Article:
|Posted by Jamie Sparks on March 4, 2012 at 1:35 PM||comments (0)|
So, maybe thus far, you might think meditation isn't for you, or that you don't have time to meditate, or even that meditation needs to bedone while perfectly still in full lotus with a straight spine. Well, then here is a newsflash. None of the above are true. http://www.transformingourselves.com/Images/Meditation-leaf.jpg" />
Walking meditation can be done anytime, anywhere, it is easily incorporated into your life and doesn't require absolute stillness of the body (since you are in fact walking) Walking meditation is meditation in action. When we do walking meditation, we are using the physical, mental, and emotional experiences of walking as the basis of developing greater awareness. And it is a great way to develop awareness and inner stillness and bring it into our everyday lives. All of us do some sort of walking every day (even if it is from the living room to the kitchen, or from the house to the car). Any of these moments can be meditation. And you can also walk in a circle in your living room, or in a lovely outdoor setting (my favorite!)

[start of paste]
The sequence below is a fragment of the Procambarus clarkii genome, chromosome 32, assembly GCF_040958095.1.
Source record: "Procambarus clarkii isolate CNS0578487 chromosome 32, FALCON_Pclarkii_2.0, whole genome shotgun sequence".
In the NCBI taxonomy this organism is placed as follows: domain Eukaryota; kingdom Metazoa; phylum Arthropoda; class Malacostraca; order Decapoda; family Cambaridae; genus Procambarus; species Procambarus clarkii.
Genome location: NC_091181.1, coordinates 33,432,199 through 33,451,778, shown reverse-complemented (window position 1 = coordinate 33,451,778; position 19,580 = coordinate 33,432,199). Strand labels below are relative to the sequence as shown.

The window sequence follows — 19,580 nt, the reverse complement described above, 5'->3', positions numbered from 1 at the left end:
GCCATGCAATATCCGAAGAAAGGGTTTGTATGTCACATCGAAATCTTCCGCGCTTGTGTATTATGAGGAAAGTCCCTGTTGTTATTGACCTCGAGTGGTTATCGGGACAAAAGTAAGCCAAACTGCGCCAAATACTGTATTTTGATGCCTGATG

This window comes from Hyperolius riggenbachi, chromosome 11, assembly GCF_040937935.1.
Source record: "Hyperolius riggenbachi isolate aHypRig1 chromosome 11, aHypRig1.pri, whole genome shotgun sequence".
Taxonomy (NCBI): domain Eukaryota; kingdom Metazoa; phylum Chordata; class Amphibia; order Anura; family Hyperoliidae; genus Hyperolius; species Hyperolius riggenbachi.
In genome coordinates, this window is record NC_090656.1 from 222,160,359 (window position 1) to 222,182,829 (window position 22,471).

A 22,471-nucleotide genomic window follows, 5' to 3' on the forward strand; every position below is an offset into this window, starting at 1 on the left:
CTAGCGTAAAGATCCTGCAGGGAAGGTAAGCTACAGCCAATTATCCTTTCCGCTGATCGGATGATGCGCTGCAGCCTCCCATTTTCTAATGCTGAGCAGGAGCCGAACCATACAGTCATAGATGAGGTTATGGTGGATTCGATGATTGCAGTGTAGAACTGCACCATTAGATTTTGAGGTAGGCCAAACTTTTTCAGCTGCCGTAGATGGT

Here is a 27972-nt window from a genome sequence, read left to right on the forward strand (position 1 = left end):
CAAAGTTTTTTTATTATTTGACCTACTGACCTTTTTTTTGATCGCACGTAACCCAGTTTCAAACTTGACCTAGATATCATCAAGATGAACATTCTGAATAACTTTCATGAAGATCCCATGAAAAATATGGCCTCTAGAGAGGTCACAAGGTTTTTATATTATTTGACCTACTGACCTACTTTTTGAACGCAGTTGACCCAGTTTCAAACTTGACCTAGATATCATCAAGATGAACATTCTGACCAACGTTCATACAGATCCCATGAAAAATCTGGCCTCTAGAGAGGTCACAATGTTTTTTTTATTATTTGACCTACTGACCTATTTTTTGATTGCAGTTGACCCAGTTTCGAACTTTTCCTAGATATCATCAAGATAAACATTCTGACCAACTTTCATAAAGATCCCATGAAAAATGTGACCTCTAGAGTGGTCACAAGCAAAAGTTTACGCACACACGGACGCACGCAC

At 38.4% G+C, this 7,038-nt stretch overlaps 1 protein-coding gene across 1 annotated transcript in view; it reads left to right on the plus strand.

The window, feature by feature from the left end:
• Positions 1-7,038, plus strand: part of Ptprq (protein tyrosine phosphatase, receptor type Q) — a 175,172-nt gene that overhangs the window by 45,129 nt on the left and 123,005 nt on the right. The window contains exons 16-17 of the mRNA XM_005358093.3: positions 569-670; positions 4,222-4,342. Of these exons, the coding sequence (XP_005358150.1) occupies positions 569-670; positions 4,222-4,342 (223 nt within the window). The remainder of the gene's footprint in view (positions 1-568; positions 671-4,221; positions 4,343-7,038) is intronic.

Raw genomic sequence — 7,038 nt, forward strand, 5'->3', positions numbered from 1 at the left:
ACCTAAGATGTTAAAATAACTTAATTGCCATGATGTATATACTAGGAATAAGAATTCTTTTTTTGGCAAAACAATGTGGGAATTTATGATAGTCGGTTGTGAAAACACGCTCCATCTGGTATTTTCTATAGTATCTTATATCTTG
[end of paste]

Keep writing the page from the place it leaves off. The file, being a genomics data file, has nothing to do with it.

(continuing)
Many people find walking meditation to be an easier way to bring awareness into their bodies. Some find it to be an even deeper bodily awareness when compared to sitting forms of meditation practice. When your body is in motion, it is generally easier to be aware of it. Where as when sitting still in meditation the sensations that arise in the body are much more subtle and can be more challenging to pay attention to than those that arise while we’re walking,
This is a meditation I am offering to you to do prior to class. You can walk around the edge of the yoga room. Or you can make your walk from the car into the YMCA your meditation. However, if you would like a longer amount of time (I suggest trying 5-20 minutes), I highly recommend a lovely park or wooded area. The Botanical Gardens near UNCA are a great choice.